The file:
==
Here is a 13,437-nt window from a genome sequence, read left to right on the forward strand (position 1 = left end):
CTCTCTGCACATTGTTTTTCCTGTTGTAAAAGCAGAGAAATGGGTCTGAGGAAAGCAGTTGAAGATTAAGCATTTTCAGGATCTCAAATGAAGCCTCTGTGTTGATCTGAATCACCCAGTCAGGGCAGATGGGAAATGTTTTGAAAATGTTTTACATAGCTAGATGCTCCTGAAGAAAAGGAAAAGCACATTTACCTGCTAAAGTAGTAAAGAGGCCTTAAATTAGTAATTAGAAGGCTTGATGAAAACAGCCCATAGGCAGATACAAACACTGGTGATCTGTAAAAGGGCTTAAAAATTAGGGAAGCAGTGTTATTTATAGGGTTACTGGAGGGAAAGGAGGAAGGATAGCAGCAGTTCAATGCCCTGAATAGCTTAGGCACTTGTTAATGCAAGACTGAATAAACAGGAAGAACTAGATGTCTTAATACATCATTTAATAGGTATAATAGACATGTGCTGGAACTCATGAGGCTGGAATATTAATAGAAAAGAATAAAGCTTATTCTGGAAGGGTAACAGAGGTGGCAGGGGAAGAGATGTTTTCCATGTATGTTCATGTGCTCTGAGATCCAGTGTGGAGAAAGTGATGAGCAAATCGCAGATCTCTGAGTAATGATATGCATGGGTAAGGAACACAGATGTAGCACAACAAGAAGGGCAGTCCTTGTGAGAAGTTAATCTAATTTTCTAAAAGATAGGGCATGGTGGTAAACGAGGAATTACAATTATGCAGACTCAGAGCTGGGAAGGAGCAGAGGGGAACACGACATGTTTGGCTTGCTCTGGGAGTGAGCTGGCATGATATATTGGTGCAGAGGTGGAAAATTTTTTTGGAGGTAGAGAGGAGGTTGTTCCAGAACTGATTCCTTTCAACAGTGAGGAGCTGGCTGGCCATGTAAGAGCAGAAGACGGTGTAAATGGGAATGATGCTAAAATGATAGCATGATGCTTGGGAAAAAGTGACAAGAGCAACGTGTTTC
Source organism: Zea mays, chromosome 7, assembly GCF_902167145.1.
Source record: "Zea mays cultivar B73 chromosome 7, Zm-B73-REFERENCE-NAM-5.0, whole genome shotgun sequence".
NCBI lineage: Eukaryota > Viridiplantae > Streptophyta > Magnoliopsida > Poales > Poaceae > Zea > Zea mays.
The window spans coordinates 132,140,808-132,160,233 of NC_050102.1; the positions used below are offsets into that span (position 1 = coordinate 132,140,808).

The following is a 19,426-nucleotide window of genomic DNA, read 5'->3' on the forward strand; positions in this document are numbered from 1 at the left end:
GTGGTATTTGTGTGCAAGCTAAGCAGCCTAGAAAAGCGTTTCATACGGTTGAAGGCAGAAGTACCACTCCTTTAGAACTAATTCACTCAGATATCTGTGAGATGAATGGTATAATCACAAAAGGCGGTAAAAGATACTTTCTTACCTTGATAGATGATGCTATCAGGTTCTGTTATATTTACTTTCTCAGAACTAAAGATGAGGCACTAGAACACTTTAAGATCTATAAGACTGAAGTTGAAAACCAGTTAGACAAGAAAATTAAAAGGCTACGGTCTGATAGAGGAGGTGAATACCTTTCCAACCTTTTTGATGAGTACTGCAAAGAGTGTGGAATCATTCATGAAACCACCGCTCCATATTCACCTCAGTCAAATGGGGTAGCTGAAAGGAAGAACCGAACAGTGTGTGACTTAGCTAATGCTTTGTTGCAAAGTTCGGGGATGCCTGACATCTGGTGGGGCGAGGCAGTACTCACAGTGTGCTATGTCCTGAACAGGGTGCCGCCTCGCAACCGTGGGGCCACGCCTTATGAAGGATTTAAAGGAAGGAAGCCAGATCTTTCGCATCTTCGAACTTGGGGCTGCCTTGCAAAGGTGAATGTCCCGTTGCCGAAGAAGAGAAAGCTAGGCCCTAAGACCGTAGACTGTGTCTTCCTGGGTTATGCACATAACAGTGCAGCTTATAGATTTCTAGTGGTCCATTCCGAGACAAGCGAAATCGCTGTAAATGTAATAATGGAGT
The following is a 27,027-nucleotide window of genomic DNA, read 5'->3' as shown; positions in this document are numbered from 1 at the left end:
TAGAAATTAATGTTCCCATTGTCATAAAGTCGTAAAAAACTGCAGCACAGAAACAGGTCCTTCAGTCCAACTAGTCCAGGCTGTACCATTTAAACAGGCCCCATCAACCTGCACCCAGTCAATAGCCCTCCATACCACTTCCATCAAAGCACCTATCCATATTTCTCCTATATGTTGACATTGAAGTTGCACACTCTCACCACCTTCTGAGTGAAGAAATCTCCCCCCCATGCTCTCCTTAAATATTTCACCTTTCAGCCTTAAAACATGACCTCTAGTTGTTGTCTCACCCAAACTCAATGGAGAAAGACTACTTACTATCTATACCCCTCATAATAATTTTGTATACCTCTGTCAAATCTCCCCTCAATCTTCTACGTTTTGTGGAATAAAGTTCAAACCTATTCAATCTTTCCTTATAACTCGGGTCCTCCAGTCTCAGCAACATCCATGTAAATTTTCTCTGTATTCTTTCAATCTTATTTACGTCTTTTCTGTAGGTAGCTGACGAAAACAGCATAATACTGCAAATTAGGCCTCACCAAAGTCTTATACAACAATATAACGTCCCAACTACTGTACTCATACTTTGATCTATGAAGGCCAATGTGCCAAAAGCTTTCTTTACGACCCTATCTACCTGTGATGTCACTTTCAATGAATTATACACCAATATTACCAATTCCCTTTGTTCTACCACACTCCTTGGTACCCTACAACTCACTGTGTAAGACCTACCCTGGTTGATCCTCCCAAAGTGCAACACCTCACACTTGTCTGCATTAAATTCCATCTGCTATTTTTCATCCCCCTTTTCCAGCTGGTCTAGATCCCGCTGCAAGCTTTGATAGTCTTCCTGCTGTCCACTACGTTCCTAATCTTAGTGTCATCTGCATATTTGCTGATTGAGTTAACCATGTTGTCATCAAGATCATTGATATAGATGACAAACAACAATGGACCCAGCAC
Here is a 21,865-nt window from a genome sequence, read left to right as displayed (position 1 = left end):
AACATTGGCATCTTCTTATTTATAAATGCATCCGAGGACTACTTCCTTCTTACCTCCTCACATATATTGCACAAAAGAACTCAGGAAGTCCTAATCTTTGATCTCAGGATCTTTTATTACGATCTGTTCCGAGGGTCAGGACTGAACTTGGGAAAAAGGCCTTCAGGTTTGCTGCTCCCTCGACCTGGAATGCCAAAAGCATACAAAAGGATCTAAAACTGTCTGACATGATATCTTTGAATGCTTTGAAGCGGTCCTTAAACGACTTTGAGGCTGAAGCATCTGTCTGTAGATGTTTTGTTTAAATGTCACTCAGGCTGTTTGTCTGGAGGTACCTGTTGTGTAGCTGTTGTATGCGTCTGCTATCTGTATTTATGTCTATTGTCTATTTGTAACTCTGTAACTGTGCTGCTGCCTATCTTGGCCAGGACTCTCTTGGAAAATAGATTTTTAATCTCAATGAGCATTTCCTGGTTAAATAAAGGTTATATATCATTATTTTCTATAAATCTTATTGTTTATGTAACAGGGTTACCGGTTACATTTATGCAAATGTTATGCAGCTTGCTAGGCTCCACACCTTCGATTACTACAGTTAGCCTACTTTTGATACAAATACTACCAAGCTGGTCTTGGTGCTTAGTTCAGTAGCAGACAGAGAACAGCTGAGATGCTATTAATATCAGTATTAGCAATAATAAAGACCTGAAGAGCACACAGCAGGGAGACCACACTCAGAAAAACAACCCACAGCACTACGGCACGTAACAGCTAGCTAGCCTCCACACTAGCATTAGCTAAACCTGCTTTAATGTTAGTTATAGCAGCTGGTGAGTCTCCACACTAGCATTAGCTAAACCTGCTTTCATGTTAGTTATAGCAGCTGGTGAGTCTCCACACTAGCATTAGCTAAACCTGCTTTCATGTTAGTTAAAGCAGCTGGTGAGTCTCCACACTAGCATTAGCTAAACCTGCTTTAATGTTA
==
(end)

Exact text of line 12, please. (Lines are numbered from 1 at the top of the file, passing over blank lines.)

AACATTGGCATCTTCTTATTTATAAATGCATCCGAGGACTACTTCCTTCTTACCTCCTCACATATATTGCACAAAAGAACTCAGGAAGTCCTAATCTTTGATCTCAGGATCTTTTATTACGATCTGTTCCGAGGGTCAGGACTGAACTTGGGAAAAAGGCCTTCAGGTTTGCTGCTCCCTCGACCTGGAATGCCAAAAGCATACAAAAGGATCTAAAACTGTCTGACATGATATCTTTGAATGCTTTGAAGCGGTCCTTAAACGACTTTGAGGCTGAAGCATCTGTCTGTAGATGTTTTGTTTAAATGTCACTCAGGCTGTTTGTCTGGAGGTACCTGTTGTGTAGCTGTTGTATGCGTCTGCTATCTGTATTTATGTCTATTGTCTATTTGTAACTCTGTAACTGTGCTGCTGCCTATCTTGGCCAGGACTCTCTTGGAAAATAGATTTTTAATCTCAATGAGCATTTCCTGGTTAAATAAAGGTTATATATCATTATTTTCTATAAATCTTATTGTTTATGTAACAGGGTTACCGGTTACATTTATGCAAATGTTATGCAGCTTGCTAGGCTCCACACCTTCGATTACTACAGTTAGCCTACTTTTGATACAAATACTACCAAGCTGGTCTTGGTGCTTAGTTCAGTAGCAGACAGAGAACAGCTGAGATGCTATTAATATCAGTATTAGCAATAATAAAGACCTGAAGAGCACACAGCAGGGAGACCACACTCAGAAAAACAACCCACAGCACTACGGCACGTAACAGCTAGCTAGCCTCCACACTAGCATTAGCTAAACCTGCTTTAATGTTAGTTATAGCAGCTGGTGAGTCTCCACACTAGCATTAGCTAAACCTGCTTTCATGTTAGTTATAGCAGCTGGTGAGTCTCCACACTAGCATTAGCTAAACCTGCTTTCATGTTAGTTAAAGCAGCTGGTGAGTCTCCACACTAGCATTAGCTAAACCTGCTTTAATGTTA